Interesting. Will this be the case for .NET programs as well? Or will the framework run on ARM as well?

Why else do you think Microsoft is dropping the Start orb? The "desktop" is being phased out, and they have found the successor.

M_Lyons10 said,

Interesting. Will this be the case for .NET programs as well? Or will the framework run on ARM as well?

The .NET assembles will exist on the ARM machine with ARM native code.
Any other code compiled for x86 will have to be recompiled.

AlterBridge86 said,
I suggest you read this blog post on WOA: http://blogs.msdn.com/b/b8/arc...processor-architecture.aspx

Here's an excerpt:

So yes - the system will look 100% the same. You obviously can not run x86 apps as it is ARM architecture, not x86, and the current ARM cpu's of today and even tomorrow have no where near the horsepower required to emulate the x86 instruction set.

I've already read it - the issue has already been clarified months ago. Win32 on ARM is there only to run office because if you read it:

"WOA does not support running, emulating, or porting existing x86/64 desktop apps"

Meaning even if you do have the source code for a win32 application you can't port it over - it has to be re-written from the ground up for WinRT. Yes, the desktop is there with file manager etc. but all intents and purposes the win32 API doesn't exist for third parties to utilise.

Qualcomm might be the first but I expect the rest of the ARM SoC makers to follow shortly with "netbook" type devices as well as any tablets we should see.

Personally I'm a bit more interested in a convertible ultrabook so I can have full x86-64 compatibility and then be able to switch it to a tablet with touch when I don't need to do any desktop stuff. If Ultrabooks can give us the power of a full laptop but with the 9-10hr battery life of a tablet then I'm sold.

NyaR said,
It's still windows 8 on a personal computer.

I don't think that ARM SoC designs really are 'personal' computers.
There isn't much personal about it.
It's not like the user has any individual choice outside of what the OEM offers.
I consider ARM products to be Consumer Computers, not personal.

dotf said,

I don't think that ARM SoC designs really are 'personal' computers.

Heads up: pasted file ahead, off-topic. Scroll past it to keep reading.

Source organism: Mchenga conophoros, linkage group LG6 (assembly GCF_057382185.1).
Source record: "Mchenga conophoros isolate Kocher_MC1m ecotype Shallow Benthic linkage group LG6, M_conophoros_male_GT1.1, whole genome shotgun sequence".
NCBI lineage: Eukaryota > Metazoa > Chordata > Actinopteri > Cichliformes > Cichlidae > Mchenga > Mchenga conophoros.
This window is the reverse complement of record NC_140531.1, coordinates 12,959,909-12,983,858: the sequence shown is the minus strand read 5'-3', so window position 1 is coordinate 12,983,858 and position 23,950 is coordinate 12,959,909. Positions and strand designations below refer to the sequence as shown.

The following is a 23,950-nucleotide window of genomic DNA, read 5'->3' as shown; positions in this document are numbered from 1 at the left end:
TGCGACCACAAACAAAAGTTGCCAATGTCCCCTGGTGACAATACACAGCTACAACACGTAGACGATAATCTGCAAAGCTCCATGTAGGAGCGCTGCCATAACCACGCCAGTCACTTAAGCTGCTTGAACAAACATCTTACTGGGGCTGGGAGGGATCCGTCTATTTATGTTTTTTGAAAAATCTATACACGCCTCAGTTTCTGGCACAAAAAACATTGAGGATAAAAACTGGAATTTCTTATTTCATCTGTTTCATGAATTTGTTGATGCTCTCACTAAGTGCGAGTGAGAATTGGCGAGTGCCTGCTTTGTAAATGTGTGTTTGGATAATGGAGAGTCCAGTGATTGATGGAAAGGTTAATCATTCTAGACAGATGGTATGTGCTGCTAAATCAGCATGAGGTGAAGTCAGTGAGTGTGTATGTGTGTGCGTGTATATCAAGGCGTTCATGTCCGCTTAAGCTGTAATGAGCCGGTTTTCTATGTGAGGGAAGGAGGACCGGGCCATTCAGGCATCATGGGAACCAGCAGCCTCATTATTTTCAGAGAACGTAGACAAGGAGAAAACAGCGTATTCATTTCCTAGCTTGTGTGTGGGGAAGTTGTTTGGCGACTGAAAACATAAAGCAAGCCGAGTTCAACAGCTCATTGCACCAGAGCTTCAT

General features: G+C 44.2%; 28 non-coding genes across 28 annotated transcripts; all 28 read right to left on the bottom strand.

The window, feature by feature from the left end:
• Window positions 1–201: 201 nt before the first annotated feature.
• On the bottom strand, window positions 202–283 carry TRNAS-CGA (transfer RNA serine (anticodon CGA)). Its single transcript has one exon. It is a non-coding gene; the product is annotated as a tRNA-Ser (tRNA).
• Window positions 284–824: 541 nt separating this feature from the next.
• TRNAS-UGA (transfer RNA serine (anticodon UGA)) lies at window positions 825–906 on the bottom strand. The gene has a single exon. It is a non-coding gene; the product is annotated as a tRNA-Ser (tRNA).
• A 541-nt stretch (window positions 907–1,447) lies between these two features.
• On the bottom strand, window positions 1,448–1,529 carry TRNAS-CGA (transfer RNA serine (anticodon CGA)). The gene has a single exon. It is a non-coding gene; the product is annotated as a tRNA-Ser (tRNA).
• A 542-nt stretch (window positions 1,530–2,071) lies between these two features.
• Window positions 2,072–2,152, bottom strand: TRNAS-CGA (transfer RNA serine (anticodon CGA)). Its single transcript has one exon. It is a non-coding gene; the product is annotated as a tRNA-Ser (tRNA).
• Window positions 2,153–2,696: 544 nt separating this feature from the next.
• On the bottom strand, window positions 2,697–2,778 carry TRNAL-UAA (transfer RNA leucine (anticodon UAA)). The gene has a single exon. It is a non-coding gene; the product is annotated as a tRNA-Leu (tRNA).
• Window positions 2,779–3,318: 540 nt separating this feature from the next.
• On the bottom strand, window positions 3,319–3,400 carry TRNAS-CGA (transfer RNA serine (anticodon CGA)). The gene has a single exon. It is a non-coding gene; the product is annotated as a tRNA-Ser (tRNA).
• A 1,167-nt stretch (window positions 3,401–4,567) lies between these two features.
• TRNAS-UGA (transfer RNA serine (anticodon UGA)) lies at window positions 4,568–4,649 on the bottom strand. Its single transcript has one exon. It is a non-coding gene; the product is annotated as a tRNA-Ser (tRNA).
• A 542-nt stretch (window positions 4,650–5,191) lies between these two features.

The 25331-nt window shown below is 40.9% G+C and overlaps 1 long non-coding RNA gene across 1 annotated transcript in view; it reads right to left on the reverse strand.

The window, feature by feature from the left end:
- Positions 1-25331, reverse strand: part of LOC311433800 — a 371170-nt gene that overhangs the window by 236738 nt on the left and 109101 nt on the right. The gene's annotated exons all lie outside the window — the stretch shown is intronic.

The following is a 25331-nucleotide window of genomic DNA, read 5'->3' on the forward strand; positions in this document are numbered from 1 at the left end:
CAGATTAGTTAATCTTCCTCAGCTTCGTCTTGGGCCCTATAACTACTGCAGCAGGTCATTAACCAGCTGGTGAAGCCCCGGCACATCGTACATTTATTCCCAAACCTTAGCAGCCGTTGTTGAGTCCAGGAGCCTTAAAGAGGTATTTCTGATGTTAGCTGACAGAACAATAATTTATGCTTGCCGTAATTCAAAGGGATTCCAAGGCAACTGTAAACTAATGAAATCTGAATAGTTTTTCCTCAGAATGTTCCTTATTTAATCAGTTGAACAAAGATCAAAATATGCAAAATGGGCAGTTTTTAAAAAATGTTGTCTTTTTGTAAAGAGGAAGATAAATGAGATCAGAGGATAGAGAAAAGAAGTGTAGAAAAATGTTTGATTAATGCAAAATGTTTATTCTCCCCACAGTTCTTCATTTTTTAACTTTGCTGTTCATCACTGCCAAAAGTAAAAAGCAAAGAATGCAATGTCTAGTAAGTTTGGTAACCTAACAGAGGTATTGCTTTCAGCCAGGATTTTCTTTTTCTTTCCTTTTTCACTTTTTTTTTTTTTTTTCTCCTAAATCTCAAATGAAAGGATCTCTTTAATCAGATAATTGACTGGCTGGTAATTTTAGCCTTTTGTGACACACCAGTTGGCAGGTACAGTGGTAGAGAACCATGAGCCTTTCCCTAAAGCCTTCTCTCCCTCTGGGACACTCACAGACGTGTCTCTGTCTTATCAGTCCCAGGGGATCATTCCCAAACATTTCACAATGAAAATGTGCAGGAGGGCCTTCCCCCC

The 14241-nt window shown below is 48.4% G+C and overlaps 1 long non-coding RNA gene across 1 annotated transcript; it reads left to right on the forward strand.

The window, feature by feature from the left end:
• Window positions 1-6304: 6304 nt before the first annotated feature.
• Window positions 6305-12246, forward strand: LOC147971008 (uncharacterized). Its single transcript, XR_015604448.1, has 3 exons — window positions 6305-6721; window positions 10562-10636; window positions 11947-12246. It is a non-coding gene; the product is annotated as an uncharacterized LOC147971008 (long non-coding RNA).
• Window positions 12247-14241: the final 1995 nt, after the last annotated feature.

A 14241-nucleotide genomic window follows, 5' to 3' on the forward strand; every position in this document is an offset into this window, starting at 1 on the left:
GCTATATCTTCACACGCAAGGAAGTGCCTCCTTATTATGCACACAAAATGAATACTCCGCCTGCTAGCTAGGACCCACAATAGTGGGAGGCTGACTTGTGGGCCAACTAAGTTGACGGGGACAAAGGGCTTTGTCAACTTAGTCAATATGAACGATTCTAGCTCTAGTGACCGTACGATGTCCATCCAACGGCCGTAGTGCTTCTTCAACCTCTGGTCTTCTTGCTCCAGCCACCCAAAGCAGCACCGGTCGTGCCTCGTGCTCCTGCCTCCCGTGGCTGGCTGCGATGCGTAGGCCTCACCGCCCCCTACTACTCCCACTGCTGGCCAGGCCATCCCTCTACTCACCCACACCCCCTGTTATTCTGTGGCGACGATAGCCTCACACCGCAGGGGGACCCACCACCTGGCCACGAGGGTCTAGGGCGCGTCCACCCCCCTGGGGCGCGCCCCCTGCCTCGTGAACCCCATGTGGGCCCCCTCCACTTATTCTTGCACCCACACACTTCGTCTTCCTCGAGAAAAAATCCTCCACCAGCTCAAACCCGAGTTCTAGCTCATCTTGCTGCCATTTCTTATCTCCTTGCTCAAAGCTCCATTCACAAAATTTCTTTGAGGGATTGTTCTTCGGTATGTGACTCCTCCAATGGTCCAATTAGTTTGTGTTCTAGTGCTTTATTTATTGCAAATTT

There isn't much personal about it.
It's not like the user has any individual choice outside of what the OEM offers.
I consider ARM products to be Consumer Computers, not personal.

In what sense is a traditional PC personal, then?

dotf said,

I don't think that ARM SoC designs really are 'personal' computers.
There isn't much personal about it.
It's not like the user has any individual choice outside of what the OEM offers.
I consider ARM products to be Consumer Computers, not personal.

In one sense they're less 'personalizable', but in another sense they're more likely to be single user (personal) devices. But then people also might call these things 'post-PC' devices. I guess it's all just semantics.

Windows on x86 and Windows on ARM are exactly the same machines.
The only difference is the CPU which you are unable to change in either machine -- they are both as customisable. Also that not as much software has been written/compiled for the ARM version yet.

NyaR said,

It's still windows 8 on a personal computer.

No it's not. Microsoft has said Windows on ARM is not Windows 8. They "share" components, but they are not the same beast.

Microsoft has also said they plan on doing "unique" marketing for WOA to avoid confusion about compatibility with x86 programs.

Josh the Nerd said,
In what sense is a traditional PC personal, then?

the DIY market for x86/64 space is huge.
ARM is whatever prepackaged nonsense you buy at the local big box shop.